There’s a “Beaner” hate in Patchogue, New York so strong that people are being beaten and murdered — and to comprehend the vileness of the crimes, you need to understand that “Beaner” is a derogatory term for Latinos.  The rest of the history of violence flows from that ethnic slur.


The Southern Poverty Law Center just released a report called “Climate of Fear: Latino Immigrants in Suffolk County, New York” and the conclusions are stunning. 

The year for us is 2009 — but in Suffolk County — it appears they are stuck in the ongoing race hatred of the 1950’s.

Less than one year ago, on Nov. 8, 2008, Marcelo Lucero, an Ecuadorian immigrant, was murdered in the town of Patchogue, N.Y. The killing, police say, was carried out by a gang of teenagers who called themselves the Caucasian Crew and targeted Latino residents as part of a sport they termed “beaner-hopping.” It highlighted a growing national problem — violent hatred directed at all suspected undocumented immigrants, Latinos in particular. Officials in Suffolk County, N.Y., where Patchogue is located, minimized the tragedy, with the county executive even suggesting that it would have been a mere “one-day story” if not for earlier publicity about his and other residents’ anti-immigrant activism over the prior decade.

But wait, there’s more:

The Lucero murder, while the worst of the violence so far, was hardly an isolated incident. Latino immigrants in Suffolk County are regularly harassed, taunted, and pelted with objects hurled from cars. They are frequently run off the road while riding bicycles, and many report being beaten with baseball bats and other objects. Others have been shot with BB guns or pepper-sprayed. Most will not walk alone after dark; parents often refuse to let their children play outside. A few have been the targets of arson attacks and worse. Adding to immigrants’ fears is the furious rhetoric of groups like the now-defunct Sachem Quality of Life, whose long-time spokesman regularly referred to immigrants as “terrorists.” The leader of another nativist group, this one based in California, was one of many adding their vitriol, describing a “frightening” visit to an area where Latinos are concentrated in Suffolk: “They urinate, they defecate, [they] make sexual overtures to women.”

The most amazing part of the SPLC’s report
is that the only way this “Beaner Hated” can grow and be sustained in Suffolk County is because the government and its public employees aren’t doing enough to stop the crimes against the immigrants — and that, mixed with a high influx of immigrants — makes for a roiling pot of fury and vengeance that cannot, and shall not, be solved by turning the other cheek and pretending the bloodshed doesn’t matter. 

The repressed always arise higher than their original oppression and they take back their respect in the methodical, non-abstract, removal of their tormentors — by any means possible.  One county’s racist policy will only be flipped and become a new policy of hatred when, inevitably, the crushed minority finally becomes the majority power.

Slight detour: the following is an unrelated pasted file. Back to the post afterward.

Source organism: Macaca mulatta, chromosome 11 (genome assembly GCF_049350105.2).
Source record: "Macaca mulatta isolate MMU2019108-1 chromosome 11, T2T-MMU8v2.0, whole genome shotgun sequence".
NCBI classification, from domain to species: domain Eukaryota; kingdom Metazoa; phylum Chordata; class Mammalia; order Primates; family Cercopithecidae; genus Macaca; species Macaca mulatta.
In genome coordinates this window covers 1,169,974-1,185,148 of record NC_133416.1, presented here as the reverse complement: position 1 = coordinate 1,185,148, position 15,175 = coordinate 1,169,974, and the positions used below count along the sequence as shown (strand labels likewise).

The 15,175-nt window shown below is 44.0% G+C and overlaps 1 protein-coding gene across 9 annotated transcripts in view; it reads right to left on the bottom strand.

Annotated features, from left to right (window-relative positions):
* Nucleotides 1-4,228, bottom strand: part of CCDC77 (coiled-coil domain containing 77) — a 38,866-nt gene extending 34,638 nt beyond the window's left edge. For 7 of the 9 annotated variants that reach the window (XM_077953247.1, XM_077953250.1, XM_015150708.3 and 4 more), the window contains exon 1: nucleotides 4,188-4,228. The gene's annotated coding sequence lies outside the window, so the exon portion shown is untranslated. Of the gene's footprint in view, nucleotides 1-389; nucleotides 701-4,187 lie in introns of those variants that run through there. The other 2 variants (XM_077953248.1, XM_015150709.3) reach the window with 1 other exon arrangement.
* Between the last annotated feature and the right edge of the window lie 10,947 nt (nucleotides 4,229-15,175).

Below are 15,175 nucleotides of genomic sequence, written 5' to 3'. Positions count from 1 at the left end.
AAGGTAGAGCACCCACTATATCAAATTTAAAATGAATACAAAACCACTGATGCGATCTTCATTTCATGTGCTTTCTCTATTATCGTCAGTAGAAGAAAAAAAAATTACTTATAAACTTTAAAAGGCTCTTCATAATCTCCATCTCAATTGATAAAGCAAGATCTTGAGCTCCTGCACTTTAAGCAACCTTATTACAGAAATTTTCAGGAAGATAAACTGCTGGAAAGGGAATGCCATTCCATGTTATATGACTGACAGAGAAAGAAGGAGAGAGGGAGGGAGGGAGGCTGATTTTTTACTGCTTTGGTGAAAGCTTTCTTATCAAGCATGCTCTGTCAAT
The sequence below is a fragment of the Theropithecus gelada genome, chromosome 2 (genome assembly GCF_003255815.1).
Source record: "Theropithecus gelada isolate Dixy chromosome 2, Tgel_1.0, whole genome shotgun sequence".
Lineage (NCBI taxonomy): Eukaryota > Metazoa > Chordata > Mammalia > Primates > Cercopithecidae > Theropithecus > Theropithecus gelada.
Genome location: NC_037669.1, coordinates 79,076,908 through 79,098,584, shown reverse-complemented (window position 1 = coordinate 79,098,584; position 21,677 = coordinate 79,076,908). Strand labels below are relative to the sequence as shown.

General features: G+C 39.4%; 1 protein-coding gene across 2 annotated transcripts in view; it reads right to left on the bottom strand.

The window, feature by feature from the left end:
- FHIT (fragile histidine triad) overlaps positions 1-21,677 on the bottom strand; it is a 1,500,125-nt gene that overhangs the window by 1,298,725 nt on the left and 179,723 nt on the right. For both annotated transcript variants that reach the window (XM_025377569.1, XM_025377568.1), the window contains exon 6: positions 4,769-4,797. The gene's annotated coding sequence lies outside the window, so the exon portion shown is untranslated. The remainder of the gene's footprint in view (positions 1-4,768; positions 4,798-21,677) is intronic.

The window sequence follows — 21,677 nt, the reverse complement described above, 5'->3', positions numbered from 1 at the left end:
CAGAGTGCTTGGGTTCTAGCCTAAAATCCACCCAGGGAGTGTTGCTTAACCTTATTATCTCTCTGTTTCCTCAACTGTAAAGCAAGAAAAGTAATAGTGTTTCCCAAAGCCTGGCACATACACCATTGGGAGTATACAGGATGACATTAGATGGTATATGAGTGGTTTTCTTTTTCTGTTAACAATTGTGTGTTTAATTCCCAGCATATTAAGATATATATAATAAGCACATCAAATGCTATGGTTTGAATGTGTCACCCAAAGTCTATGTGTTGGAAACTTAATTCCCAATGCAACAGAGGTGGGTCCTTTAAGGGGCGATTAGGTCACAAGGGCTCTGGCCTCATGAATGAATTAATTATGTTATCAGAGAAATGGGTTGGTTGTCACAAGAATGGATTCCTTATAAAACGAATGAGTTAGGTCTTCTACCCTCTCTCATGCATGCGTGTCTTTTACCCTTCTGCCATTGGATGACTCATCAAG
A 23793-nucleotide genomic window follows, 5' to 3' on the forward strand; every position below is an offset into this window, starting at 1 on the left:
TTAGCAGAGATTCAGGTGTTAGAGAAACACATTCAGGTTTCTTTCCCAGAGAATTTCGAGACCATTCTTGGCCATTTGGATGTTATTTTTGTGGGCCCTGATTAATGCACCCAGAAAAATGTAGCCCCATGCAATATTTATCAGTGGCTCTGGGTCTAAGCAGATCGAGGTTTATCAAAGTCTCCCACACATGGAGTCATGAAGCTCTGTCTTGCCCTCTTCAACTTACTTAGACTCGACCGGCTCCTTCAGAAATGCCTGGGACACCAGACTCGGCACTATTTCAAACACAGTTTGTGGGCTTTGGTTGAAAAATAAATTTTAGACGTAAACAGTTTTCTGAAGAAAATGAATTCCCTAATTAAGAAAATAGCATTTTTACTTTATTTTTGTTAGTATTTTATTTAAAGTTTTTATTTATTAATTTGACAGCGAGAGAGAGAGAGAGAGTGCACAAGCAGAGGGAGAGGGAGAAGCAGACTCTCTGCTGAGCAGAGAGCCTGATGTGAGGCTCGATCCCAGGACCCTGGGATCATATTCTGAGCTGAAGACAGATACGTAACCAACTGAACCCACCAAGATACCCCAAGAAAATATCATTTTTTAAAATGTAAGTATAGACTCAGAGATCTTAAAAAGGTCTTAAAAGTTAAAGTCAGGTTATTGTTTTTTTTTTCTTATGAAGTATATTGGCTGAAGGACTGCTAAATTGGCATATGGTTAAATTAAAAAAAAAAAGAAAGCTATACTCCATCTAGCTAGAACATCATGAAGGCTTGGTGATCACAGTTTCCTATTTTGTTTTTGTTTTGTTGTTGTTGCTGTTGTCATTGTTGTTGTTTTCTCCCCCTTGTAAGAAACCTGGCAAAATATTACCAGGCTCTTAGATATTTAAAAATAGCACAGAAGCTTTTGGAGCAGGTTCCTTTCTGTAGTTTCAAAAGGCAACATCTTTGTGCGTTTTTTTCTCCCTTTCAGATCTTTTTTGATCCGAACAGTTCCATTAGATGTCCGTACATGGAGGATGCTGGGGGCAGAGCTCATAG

6 Comments

  1. What compels people to be so hateful in 2009 with all we have learned and grown to know over the years? Hatred seems passed on from generation to generation and it makes me wonder how we will be rid of it.

  2. Excellent questions, Gordon! I think it is economics: Whites don’t want “Beaners” taking over any job — even jobs that the Whites won’t work. The real trouble comes when these vigilante gangs are free to roam without punishment or the enforcement of local laws. They, then, become the law of the land by default.

  3. Will you please stop spreading false news. Yes, Marcelo Lucero was murdered in Patchogue Village. However, the perpetrators were NOT from Patchogue Village or or even Greater Patchogue. One of them was even of Puerto Rican descent. Before you spread vile news about a place and its people, why don’t you visit and see our Latino population walking our streets with their children, riding their bikes, shopping alongside non-Latinos without fear?
    The latest incident at a local church was perpetrated by a Latino who had some differences with the congregation. It had nothing to do with racism.

  4. karenferb —
    “Nothing to do with racism?” You’re kidding, right?
    I’ll let the SPLC answer you and the history of Racial Violence in Patchogue:

    All seven youths accused of participating in the attack on Lucero reside in Patchogue or Medford — predominantly middle-class towns whose strip malls and pizzerias appear in sharp contrast to the lavish wealth on display elsewhere in the county. Suffolk County has one of the steepest wealth gradients in the country. Six of its ZIP codes are among the 100 wealthiest in the United States. The village of Sagaponack, one of a group of seaside communities collectively known as the Hamptons, is the most expensive ZIP code in the nation, with a median home sale price in 2005 of $2.8 million. It’s home to investment bankers and real estate tycoons.
    2001
    Franco Carmero is attacked in Patchogue by about a dozen white teens. They throw him to the ground, hit him with a baseball bat and break two teeth. Carmero reports that when police arrive, they simply tell everyone to go home. (The New York Times, Jan. 9, 2009)
    2005
    July 12
    A 61-year-old Ecuadorian immigrant is badly beaten in Patchogue by three white men as he pushes a shopping cart through the streets collecting cans. Before the attack, the man is asked if he has a green card. “Then they started pummeling him,” Suffolk County Hate Crimes Detective Robert Reecks tells reporters. The man, whose name is not made public, suffers a broken eye socket and facial bruises. (Newsday, July 27, 2005)